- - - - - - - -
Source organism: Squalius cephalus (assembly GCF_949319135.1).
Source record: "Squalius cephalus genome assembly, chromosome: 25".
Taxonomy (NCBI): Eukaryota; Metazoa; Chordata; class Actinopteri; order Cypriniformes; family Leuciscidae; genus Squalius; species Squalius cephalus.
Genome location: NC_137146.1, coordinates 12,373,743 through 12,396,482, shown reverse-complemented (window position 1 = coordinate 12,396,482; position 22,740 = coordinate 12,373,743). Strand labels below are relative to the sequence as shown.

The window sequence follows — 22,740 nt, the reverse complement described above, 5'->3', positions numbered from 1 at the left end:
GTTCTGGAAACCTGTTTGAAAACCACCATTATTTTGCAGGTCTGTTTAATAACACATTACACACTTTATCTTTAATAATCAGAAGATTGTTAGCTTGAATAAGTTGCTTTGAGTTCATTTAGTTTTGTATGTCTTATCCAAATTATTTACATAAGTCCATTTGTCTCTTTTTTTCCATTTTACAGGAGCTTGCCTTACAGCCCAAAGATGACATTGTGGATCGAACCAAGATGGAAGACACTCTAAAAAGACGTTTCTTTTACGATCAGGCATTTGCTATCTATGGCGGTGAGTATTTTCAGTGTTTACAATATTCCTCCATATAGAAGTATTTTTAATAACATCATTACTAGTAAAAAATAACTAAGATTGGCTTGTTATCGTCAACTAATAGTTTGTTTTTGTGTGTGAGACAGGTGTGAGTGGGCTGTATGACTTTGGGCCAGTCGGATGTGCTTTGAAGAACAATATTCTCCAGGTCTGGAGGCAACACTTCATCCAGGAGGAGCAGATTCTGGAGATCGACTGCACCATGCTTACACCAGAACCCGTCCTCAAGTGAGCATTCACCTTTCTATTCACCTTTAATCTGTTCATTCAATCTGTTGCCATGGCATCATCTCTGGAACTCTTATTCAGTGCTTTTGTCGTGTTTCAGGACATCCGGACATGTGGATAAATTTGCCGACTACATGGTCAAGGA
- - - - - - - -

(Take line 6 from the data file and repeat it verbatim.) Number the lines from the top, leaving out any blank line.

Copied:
GTTCTGGAAACCTGTTTGAAAACCACCATTATTTTGCAGGTCTGTTTAATAACACATTACACACTTTATCTTTAATAATCAGAAGATTGTTAGCTTGAATAAGTTGCTTTGAGTTCATTTAGTTTTGTATGTCTTATCCAAATTATTTACATAAGTCCATTTGTCTCTTTTTTTCCATTTTACAGGAGCTTGCCTTACAGCCCAAAGATGACATTGTGGATCGAACCAAGATGGAAGACACTCTAAAAAGACGTTTCTTTTACGATCAGGCATTTGCTATCTATGGCGGTGAGTATTTTCAGTGTTTACAATATTCCTCCATATAGAAGTATTTTTAATAACATCATTACTAGTAAAAAATAACTAAGATTGGCTTGTTATCGTCAACTAATAGTTTGTTTTTGTGTGTGAGACAGGTGTGAGTGGGCTGTATGACTTTGGGCCAGTCGGATGTGCTTTGAAGAACAATATTCTCCAGGTCTGGAGGCAACACTTCATCCAGGAGGAGCAGATTCTGGAGATCGACTGCACCATGCTTACACCAGAACCCGTCCTCAAGTGAGCATTCACCTTTCTATTCACCTTTAATCTGTTCATTCAATCTGTTGCCATGGCATCATCTCTGGAACTCTTATTCAGTGCTTTTGTCGTGTTTCAGGACATCCGGACATGTGGATAAATTTGCCGACTACATGGTCAAGGA